“Another important aspect that became clear in the study is the need for closer interdisciplinary collaboration,” says Drögemüller. Modern vehicles are now so complex that this requires seamless integration between engineering, design, production, and selling. To develop more efficient processes and innovative solutions, specialists are needed with multidisciplinary knowledge and skills. This can be achieved through partnerships between companies, but also with high schools and universities. Almost all of the companies surveyed said they were interested in such collaboration arrangements.
Seeing challenges as opportunities
In addition to providing a snapshot of current challenges, the findings of the study also highlight a number of interesting opportunities for the industry. Growing demand for environmentally friendly vehicles and sustainable travel solutions is opening up a door to new markets, and this calls for the development of innovative products and technologies. This is an opportunity for companies to differentiate themselves within the market and tap into new business models.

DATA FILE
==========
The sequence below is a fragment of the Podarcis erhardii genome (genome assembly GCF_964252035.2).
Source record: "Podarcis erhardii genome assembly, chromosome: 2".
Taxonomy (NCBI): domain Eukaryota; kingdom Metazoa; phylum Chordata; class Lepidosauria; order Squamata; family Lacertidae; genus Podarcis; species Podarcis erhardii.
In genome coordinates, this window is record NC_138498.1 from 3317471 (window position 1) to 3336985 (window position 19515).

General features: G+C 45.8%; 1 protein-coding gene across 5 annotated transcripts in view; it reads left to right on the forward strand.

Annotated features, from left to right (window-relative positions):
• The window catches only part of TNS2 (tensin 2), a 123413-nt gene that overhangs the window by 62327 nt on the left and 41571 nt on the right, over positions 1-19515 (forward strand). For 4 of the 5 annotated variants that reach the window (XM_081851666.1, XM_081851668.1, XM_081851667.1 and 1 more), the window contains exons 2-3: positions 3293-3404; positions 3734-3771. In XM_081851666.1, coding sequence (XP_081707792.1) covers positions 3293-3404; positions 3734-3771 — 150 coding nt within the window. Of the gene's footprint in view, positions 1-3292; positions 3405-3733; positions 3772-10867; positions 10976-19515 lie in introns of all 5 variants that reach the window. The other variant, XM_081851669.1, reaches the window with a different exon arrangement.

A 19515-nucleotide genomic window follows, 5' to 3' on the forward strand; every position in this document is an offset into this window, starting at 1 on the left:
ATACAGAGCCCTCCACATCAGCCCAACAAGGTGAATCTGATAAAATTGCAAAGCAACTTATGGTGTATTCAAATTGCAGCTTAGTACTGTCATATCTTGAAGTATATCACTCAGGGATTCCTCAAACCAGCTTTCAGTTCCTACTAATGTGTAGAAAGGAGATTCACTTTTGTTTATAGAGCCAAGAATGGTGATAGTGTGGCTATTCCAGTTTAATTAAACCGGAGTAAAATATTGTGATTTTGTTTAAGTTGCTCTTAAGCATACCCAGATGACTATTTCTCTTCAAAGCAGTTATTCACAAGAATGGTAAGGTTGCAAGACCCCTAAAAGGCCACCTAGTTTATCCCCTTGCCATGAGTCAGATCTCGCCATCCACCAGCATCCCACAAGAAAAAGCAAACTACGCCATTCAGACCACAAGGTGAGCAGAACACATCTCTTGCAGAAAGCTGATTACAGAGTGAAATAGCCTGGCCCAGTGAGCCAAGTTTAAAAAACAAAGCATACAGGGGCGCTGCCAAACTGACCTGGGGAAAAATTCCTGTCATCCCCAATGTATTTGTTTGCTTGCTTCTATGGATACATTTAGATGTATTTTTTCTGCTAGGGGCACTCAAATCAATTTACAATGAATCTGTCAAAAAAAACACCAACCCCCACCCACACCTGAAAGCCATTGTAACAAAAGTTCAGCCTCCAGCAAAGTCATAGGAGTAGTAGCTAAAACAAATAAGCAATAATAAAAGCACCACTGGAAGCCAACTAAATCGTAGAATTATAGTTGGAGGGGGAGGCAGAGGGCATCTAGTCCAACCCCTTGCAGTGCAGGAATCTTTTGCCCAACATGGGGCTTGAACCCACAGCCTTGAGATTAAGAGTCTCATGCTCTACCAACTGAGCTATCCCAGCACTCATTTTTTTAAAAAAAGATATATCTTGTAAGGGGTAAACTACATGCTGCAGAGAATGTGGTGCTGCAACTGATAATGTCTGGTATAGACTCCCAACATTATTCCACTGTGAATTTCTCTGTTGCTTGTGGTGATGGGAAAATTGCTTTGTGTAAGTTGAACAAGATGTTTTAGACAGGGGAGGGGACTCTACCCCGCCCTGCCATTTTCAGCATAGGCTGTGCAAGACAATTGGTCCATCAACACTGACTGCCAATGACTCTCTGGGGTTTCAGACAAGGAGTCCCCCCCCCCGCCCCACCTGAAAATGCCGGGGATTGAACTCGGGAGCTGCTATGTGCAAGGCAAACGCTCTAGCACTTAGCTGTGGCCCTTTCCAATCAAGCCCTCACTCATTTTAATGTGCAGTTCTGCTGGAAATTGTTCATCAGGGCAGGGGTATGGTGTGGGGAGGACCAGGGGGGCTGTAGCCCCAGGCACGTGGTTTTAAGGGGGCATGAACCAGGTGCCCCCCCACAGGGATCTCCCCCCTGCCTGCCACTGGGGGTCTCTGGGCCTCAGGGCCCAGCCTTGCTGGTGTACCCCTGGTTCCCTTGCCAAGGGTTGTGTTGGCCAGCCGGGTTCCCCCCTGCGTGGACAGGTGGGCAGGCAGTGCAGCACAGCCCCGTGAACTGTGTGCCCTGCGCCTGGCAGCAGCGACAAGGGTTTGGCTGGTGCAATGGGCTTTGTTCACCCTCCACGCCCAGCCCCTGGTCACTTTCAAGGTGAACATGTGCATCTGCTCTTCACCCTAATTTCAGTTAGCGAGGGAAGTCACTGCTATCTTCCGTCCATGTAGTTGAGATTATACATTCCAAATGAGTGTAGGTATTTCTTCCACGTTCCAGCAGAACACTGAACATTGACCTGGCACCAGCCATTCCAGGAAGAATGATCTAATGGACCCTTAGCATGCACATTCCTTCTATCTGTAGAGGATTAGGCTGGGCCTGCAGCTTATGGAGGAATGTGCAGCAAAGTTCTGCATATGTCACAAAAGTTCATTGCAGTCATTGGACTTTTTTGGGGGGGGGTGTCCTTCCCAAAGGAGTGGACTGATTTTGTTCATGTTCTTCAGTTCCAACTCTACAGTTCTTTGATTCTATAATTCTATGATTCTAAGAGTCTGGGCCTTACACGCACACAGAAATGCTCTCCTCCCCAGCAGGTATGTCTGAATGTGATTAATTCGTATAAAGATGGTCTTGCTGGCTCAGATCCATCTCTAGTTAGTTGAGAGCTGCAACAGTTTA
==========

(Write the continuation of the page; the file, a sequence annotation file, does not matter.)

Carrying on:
Posing a question – “What should we do when there are no more combustion engines?” – points to some interesting possibilities. One promising solution in this respect could come in the form of data-centric business models. To meet the aforementioned need to provide training, this is a challenge as much to companies as it is to educational establishments. To develop made-to-measure training programs, close cooperation is needed between the different parties on both sides of the equation.